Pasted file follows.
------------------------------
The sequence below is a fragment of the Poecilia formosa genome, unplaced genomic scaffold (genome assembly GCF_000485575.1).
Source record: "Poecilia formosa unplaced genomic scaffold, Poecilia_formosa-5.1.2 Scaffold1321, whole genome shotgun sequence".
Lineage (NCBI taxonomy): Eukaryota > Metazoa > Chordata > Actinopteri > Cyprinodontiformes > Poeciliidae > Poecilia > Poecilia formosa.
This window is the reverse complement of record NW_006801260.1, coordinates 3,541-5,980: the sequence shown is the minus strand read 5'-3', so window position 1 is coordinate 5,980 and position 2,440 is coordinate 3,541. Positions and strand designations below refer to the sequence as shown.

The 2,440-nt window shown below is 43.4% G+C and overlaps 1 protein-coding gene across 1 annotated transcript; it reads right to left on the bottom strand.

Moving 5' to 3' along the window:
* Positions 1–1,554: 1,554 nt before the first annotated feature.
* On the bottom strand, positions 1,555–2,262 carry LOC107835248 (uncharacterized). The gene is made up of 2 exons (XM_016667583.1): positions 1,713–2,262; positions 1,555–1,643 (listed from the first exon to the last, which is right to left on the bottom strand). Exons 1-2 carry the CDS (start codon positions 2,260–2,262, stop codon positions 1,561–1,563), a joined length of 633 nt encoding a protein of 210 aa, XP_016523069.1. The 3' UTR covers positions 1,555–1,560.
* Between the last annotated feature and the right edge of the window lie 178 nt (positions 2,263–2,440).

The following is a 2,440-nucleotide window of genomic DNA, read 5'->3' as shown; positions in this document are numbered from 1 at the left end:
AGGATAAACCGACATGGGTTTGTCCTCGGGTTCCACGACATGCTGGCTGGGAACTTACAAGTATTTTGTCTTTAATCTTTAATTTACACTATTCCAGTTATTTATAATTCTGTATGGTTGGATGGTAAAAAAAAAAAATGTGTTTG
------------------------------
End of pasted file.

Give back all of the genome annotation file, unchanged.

The sequence below is a fragment of the Poecilia formosa genome, unplaced genomic scaffold (genome assembly GCF_000485575.1).
Source record: "Poecilia formosa unplaced genomic scaffold, Poecilia_formosa-5.1.2 Scaffold1321, whole genome shotgun sequence".
Lineage (NCBI taxonomy): Eukaryota > Metazoa > Chordata > Actinopteri > Cyprinodontiformes > Poeciliidae > Poecilia > Poecilia formosa.
This window is the reverse complement of record NW_006801260.1, coordinates 3,541-5,980: the sequence shown is the minus strand read 5'-3', so window position 1 is coordinate 5,980 and position 2,440 is coordinate 3,541. Positions and strand designations below refer to the sequence as shown.

The 2,440-nt window shown below is 43.4% G+C and overlaps 1 protein-coding gene across 1 annotated transcript; it reads right to left on the bottom strand.

Moving 5' to 3' along the window:
* Positions 1–1,554: 1,554 nt before the first annotated feature.
* On the bottom strand, positions 1,555–2,262 carry LOC107835248 (uncharacterized). The gene is made up of 2 exons (XM_016667583.1): positions 1,713–2,262; positions 1,555–1,643 (listed from the first exon to the last, which is right to left on the bottom strand). Exons 1-2 carry the CDS (start codon positions 2,260–2,262, stop codon positions 1,561–1,563), a joined length of 633 nt encoding a protein of 210 aa, XP_016523069.1. The 3' UTR covers positions 1,555–1,560.
* Between the last annotated feature and the right edge of the window lie 178 nt (positions 2,263–2,440).

The following is a 2,440-nucleotide window of genomic DNA, read 5'->3' as shown; positions in this document are numbered from 1 at the left end:
AGGATAAACCGACATGGGTTTGTCCTCGGGTTCCACGACATGCTGGCTGGGAACTTACAAGTATTTTGTCTTTAATCTTTAATTTACACTATTCCAGTTATTTATAATTCTGTATGGTTGGATGGTAAAAAAAAAAAATGTGTTTG